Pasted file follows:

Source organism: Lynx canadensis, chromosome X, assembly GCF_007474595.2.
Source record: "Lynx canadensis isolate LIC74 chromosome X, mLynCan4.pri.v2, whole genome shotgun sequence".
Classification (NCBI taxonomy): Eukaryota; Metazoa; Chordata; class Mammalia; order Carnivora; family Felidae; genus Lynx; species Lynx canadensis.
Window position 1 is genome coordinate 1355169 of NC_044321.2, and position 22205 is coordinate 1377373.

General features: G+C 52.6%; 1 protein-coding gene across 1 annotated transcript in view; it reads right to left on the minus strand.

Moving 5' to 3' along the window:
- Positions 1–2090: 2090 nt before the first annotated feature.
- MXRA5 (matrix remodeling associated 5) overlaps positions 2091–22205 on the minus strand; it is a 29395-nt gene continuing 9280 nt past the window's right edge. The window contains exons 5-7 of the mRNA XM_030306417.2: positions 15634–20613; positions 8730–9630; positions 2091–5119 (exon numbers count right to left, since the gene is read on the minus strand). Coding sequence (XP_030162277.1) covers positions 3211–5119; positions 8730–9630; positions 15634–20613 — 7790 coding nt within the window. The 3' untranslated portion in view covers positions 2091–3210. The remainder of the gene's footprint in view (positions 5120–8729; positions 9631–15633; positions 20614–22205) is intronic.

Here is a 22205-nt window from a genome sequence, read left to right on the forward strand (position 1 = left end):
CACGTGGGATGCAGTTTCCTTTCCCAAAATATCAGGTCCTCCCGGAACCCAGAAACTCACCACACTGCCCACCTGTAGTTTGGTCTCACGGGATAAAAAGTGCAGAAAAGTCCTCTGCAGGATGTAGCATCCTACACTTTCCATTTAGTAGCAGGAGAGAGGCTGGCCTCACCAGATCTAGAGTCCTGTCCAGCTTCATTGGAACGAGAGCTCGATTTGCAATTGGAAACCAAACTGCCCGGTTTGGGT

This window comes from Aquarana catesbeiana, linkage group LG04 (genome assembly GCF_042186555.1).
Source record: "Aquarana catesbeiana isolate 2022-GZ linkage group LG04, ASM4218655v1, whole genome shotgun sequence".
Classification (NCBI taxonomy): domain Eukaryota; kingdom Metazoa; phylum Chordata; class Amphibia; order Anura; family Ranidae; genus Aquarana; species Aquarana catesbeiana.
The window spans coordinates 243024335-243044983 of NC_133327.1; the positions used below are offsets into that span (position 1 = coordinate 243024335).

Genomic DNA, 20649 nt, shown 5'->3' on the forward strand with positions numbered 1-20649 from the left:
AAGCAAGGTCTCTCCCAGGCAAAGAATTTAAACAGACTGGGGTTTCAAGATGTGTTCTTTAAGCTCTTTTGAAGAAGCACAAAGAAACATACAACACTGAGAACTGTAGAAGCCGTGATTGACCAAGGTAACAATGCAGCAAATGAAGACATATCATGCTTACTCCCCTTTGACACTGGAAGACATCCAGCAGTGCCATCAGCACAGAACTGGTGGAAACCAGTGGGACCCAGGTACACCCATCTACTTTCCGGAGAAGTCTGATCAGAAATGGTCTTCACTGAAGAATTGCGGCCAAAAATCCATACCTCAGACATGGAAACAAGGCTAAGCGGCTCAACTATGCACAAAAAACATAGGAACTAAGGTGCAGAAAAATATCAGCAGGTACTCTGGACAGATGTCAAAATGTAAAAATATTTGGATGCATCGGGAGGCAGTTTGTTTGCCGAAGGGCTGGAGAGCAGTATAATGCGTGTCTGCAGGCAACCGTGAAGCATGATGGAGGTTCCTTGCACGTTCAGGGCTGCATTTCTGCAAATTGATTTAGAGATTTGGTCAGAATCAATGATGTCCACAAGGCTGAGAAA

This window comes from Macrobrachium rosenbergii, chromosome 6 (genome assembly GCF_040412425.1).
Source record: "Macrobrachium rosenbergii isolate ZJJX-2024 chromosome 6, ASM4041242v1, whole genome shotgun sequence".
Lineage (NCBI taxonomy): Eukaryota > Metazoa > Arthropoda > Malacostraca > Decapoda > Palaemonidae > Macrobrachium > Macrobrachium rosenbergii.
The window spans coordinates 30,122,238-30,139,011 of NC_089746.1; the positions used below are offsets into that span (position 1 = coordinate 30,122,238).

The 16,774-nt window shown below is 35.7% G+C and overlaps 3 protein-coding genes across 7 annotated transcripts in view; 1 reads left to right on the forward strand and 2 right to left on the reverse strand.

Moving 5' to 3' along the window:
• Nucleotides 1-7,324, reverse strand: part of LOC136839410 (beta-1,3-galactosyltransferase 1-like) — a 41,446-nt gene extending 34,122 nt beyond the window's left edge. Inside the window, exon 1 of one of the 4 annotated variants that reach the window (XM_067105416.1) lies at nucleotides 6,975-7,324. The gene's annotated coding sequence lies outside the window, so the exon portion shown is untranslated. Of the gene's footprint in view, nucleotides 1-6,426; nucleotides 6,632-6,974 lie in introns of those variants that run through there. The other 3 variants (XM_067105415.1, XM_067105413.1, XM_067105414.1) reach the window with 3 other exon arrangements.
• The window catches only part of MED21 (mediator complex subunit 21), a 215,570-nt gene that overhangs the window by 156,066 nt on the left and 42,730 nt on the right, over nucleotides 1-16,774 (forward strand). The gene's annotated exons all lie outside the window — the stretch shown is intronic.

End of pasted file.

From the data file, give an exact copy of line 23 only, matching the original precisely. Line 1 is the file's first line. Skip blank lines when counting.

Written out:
• Nucleotides 1-7,324, reverse strand: part of LOC136839410 (beta-1,3-galactosyltransferase 1-like) — a 41,446-nt gene extending 34,122 nt beyond the window's left edge. Inside the window, exon 1 of one of the 4 annotated variants that reach the window (XM_067105416.1) lies at nucleotides 6,975-7,324. The gene's annotated coding sequence lies outside the window, so the exon portion shown is untranslated. Of the gene's footprint in view, nucleotides 1-6,426; nucleotides 6,632-6,974 lie in introns of those variants that run through there. The other 3 variants (XM_067105415.1, XM_067105413.1, XM_067105414.1) reach the window with 3 other exon arrangements.